In addition to the Old Fashioned, in Volume One Herter writes about and includes the recipes for the Original Highball, Doc’s Prescription, Ward 8, Manhattan Cocktail, an Authentic Mint Julep, Sazerac, Original Cocktail, Tom and Jerry, Bloody Mary, Tom Collins, Ramos Gin Fizz, authentic Martini, Daiquiri, Hurricane, and the Margarita. Most of Herter’s research for the first volume must have been conducted in New Orleans. Many of the pictures and side stories have a New Orleans connection. Herter mentions Gallitoires, Cafe Du Monde, Pearl Oyster Bar, Antoine’s, the Original Old Absinthe House, Arnaud’s, Broussard’s and the Roosevelt Hotel. Recipes that have roots in New Orleans include the Ramos Gin Fizz, Hurricane, New Orleans Pralines, Hush Puppies, Oysters A La Rockefeller, and Brabant Potatoes. The pictures, stories, and recipes from outside of New Orleans are from the Western United States, mainly California, Washington, and Nevada – specifically Las Vegas.
I found the inscription to the first owner of Volume One interesting:
3 boiled potatoes, boiled with their skins on
1 level tablespoon of finely chopped parsley
1 level tablespoon of butter
2 level tablespoons of rendered beef suet
1/8 level teaspoon of celery salt
1/16 level teaspoon of white pepper
1 level teaspoon of white vinegar
Remove the skins fro the potatoes. Cut them into half-inch squares. Put the 2 level tablespoons of rendered fat suet into a frying pan and melt over a medium heat. Put in the diced potatoes and fry them in the beef suet for about two minutes or until they are about half brown. Turn them all the while. Now remove the potatoes from the frying pan and pour out any remaining beef suet from the pan and wash the pan. Put the pan back over medium heat and put 1 level tablespoon butter into the pan and melt. Put the diced potatoes back into the pan and lightly fry for just a few minutes until light brown in color. Now add the 1 tablespoon of chopped parsley, and 1 teaspoon of white vinegar. Turn the potatoes and sprinkle with 1/8 level teaspoon of celery salt and 1/16 teaspoon of white pepper. Serve at once while good and hot.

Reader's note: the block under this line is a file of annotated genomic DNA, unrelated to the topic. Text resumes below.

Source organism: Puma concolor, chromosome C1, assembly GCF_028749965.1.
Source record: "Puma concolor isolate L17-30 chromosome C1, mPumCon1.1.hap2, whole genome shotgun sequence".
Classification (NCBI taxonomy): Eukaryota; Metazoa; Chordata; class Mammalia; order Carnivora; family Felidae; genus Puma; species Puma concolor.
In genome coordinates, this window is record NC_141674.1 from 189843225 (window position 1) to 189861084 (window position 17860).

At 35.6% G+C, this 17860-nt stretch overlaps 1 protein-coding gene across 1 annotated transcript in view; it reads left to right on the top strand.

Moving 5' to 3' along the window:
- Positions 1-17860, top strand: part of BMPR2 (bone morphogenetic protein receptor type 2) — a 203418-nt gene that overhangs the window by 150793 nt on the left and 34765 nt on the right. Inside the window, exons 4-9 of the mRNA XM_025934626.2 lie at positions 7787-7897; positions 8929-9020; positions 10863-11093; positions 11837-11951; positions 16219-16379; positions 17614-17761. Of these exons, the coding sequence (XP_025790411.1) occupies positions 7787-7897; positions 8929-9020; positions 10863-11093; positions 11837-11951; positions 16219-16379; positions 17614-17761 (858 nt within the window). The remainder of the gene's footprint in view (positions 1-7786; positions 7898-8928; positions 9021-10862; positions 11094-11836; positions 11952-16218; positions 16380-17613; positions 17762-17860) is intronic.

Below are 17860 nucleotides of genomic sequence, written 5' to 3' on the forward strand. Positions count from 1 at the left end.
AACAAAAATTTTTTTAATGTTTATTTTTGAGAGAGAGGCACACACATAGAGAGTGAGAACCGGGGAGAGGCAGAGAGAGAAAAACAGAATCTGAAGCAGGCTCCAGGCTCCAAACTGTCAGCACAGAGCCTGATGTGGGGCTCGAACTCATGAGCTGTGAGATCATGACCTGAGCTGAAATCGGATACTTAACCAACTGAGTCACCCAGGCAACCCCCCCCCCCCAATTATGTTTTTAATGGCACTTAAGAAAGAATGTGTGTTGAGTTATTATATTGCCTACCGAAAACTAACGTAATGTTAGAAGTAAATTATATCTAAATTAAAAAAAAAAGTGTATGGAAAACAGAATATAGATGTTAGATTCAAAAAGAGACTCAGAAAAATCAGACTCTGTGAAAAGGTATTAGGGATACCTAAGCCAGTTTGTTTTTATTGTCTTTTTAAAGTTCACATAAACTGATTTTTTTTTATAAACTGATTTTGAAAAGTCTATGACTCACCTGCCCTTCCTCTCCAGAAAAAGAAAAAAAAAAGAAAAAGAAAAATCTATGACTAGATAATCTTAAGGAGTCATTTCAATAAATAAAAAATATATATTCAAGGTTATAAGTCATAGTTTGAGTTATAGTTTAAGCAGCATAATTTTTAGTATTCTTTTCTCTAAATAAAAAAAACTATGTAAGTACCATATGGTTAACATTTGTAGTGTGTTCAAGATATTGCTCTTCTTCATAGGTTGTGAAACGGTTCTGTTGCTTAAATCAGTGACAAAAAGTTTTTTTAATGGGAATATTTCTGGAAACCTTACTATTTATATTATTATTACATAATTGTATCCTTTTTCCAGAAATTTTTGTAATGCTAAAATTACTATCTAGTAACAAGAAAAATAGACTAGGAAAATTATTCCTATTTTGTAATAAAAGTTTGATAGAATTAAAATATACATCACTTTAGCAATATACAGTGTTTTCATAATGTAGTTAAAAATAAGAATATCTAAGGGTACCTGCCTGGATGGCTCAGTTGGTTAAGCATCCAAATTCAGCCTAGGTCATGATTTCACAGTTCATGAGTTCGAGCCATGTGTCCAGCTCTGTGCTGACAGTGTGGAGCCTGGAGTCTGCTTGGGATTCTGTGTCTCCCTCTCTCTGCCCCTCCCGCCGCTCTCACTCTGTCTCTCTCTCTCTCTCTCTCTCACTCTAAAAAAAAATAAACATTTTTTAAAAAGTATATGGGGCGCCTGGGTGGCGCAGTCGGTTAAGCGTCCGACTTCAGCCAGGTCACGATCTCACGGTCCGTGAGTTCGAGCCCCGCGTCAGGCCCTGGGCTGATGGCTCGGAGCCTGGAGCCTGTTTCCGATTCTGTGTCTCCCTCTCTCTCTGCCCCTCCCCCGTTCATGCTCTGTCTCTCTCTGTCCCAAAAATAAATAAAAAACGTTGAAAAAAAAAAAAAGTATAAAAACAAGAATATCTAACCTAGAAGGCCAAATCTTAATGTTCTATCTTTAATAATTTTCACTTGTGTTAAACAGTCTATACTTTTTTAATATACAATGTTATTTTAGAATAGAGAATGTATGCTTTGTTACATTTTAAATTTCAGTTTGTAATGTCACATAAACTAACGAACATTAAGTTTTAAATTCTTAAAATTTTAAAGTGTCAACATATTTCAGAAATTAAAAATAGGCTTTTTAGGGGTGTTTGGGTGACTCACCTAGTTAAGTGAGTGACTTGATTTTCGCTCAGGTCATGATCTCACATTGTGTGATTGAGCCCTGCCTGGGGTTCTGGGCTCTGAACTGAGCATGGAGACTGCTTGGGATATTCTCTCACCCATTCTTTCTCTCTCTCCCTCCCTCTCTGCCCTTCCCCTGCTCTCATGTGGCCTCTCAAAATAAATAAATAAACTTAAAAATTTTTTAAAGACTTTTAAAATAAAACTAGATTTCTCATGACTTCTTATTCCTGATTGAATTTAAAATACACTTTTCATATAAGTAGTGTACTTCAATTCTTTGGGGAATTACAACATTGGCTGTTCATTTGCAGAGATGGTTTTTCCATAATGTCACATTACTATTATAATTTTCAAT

Volume Two – Bull Cook Authentic Historical Recipes and Practices; Plus Famous Restaurants and Night Clubs of the World
Volume two was first published in 1968 and is very much like the original volume. Volume two is much larger than one, 752 pages compared to 352 for volume one. My best guess is that George Herter collected more stories during his travels to collect enough knowledge to create Volume Two, with an additional section of “Famous Restaurants and Night Clubs of the World.” Mr. Herter was before his time; today he would have been a world-class travel and food blogger! The sections of the second volume are:
- Fish and Sea Foods
- Eggs and Cheese and some Italian Cooking
- Main Dishes
- Soups and Sauces
- Wine, Beer, and Liquor
Again, I don’t know how Herter organized this book because he discusses restaurants and includes their menus in the “non-restaurant” sections of the book. I think the book would be better titled “Famous Restaurants and Night Clubs of the World, and the dishes they are famous for”. Most of the restaurants featured in the book are from outside the United States, but Herter does review a few restaurants in St. Louis and Chicago, all with an international theme.
The volumes are quite interesting to look through and read. The reader will not only learn (or remember) a little bit about how our lives were simpler in the 1960s while gaining a few bits of knowledge for the next trivia night, with a nice collection of recipes thrown in as a bonus. Volume One has been reprinted, so there is no excuse for you not to own a copy!